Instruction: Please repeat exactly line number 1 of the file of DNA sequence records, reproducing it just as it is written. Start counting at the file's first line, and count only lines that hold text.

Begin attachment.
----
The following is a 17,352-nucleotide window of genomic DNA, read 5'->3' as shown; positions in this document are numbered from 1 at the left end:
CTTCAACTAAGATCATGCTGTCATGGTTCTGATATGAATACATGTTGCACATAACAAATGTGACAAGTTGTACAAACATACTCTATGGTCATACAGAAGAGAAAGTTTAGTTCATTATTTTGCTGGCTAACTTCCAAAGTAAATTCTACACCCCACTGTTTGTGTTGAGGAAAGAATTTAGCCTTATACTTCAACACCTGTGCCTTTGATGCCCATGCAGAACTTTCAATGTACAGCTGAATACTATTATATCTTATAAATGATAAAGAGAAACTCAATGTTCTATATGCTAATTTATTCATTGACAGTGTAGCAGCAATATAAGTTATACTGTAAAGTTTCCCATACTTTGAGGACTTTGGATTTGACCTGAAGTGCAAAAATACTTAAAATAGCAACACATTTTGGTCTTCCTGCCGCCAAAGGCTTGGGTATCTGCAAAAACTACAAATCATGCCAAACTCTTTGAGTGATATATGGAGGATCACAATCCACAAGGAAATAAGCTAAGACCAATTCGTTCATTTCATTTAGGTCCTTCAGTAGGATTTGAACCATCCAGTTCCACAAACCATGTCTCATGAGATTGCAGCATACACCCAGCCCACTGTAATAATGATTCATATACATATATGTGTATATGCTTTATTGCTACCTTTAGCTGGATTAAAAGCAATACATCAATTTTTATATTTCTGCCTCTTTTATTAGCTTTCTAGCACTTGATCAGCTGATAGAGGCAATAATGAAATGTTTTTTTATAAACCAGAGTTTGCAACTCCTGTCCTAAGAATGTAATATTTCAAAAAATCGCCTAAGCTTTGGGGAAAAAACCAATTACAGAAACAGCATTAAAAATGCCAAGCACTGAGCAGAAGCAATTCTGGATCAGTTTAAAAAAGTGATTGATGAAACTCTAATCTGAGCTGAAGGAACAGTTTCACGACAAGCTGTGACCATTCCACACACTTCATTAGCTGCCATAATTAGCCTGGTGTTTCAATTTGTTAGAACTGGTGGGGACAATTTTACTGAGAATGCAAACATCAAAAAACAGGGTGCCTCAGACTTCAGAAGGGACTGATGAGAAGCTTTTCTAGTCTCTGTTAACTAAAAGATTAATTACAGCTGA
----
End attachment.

The following is a 17,352-nucleotide window of genomic DNA, read 5'->3' as shown; positions in this document are numbered from 1 at the left end: